As recorded in the book of Leviticus, the ancient Israelites were wont to offer unto Azazel, the dark leader of the se’irim (satyrs), a goat laden with the sins of the people, leading it into the wilderness to die. This was done more as a way of returning unto Azazel what was his, the sins that he was believed to have inspired, rather than as a form of worshipful sacrifice. Although elsewhere in Leviticus, the Israelites are squarely condemned for outright worshipping the se‘irim and offering them actual sacrifice, as opposed to merely using Azazel as a “scapegoat” for the sins of the people.

That Azazel, like the later “Satan” of Christian theology, was blamed for tempting man and being a source of “evil” is confirmed by His role in later Hebrew texts such as the books of Enoch and in the Apocalypse of Abraham. In the former, Azazel is one of the leaders of the Watchers, a class of angels tasked with watching over man, but fall from their station by mating with mortal women and teaching man “forbidden” arts. In the later, the apocryphal Apocalypse of Abraham, the character of Azazel has clearly grown to the stature of “the Devil” as recognized in Christian and, later, Islamic theology and doctrine, and while still retaining the same name as the Goat God of the se’irim, is now described both as a bird, a winged creature reflecting his angelic nature, and as a monstrous seven-headed dragon with twelve wings.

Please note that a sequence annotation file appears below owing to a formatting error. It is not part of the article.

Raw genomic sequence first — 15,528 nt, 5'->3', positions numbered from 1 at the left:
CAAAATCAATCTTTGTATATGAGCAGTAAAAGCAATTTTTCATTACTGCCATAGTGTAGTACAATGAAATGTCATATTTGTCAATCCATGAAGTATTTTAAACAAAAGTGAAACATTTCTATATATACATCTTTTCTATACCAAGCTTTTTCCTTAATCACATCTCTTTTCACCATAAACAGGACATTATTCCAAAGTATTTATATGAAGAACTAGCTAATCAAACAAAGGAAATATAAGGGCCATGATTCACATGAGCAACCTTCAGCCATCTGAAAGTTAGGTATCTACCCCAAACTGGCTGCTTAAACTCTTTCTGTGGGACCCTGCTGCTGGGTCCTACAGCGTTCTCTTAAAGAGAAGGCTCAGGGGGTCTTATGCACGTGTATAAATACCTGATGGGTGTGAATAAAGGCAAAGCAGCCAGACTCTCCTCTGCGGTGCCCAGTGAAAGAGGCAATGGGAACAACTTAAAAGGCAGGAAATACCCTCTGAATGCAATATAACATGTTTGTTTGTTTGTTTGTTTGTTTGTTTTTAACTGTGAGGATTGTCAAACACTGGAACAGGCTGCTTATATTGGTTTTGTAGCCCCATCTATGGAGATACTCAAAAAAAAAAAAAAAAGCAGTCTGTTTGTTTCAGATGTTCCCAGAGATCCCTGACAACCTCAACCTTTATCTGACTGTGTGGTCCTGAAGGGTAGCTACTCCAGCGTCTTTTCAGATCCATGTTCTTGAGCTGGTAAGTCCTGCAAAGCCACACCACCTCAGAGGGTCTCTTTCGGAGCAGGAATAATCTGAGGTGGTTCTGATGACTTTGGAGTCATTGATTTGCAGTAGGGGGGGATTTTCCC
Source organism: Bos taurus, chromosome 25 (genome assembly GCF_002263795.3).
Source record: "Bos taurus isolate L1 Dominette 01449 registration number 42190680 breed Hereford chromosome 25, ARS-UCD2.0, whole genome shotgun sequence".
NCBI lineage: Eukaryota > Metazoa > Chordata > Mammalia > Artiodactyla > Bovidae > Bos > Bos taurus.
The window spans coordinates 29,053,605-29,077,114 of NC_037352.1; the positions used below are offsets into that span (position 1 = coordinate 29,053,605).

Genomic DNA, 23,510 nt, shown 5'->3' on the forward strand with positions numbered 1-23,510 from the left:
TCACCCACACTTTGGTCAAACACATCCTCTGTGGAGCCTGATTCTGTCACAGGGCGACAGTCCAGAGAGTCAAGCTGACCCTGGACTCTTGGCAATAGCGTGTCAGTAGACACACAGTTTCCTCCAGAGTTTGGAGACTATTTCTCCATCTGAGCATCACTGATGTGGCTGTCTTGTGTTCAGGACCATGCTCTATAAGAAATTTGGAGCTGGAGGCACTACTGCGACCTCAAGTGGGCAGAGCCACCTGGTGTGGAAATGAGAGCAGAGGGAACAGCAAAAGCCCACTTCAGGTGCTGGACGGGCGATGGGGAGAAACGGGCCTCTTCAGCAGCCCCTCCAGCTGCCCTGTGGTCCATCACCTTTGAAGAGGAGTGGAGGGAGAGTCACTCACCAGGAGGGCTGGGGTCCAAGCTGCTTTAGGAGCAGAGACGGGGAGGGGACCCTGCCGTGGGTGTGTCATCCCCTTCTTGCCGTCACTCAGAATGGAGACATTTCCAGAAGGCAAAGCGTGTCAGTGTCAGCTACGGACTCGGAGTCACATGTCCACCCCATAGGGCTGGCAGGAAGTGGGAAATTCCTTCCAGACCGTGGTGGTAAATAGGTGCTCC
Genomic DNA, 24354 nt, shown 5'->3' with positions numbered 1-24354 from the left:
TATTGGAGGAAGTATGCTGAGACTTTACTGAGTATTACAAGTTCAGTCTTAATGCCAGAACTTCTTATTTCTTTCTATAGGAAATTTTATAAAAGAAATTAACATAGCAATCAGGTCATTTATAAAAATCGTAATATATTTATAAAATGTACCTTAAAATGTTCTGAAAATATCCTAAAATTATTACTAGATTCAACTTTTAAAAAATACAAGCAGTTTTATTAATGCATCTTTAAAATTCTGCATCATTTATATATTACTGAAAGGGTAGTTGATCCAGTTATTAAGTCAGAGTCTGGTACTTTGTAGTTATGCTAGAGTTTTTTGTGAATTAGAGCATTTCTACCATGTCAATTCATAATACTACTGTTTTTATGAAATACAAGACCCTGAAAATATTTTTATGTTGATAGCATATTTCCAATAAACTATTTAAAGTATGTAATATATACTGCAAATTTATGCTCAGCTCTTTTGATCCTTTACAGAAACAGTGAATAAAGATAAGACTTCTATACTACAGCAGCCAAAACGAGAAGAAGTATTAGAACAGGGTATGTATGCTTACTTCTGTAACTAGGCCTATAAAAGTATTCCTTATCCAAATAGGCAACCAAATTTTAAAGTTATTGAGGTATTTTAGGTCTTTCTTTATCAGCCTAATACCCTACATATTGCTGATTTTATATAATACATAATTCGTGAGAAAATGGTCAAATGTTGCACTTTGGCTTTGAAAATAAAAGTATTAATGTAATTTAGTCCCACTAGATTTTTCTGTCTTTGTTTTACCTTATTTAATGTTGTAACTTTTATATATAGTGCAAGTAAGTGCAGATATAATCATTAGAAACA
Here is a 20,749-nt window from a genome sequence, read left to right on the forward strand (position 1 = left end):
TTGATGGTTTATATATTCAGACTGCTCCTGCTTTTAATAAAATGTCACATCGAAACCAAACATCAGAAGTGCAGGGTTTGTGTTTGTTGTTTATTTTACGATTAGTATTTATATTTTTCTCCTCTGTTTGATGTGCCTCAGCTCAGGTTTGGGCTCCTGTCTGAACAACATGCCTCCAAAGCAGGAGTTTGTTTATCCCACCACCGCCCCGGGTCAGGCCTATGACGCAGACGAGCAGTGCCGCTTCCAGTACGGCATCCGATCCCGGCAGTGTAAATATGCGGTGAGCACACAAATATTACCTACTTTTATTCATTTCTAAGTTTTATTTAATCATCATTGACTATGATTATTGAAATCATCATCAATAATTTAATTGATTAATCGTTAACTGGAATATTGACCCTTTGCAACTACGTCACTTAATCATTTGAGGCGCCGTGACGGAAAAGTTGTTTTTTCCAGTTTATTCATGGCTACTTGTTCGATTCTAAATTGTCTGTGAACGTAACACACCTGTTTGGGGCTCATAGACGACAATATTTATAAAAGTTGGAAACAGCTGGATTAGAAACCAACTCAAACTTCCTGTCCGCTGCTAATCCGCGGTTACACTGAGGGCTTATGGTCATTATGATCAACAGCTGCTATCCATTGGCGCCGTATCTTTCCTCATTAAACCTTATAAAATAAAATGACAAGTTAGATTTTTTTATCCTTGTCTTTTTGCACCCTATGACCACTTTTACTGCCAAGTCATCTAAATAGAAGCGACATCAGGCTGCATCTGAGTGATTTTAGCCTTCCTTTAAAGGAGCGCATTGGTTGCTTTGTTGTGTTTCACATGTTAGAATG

In time, the beliefs surrounding Azazel, the fallen angel who caused men to fall with him and who now lurked in the wilderness with his hordes of goat-spirits, grew through contact with the Egyptian Set and the Persian Ahriman. And under the influence of these foreign demonologies, the Mosaic cult’s fear of Azazel magnified, and his role as the arch-enemy of JHVH was slowly but steadily strengthened, until something resembling the “Devil” of medieval Christendom emerged.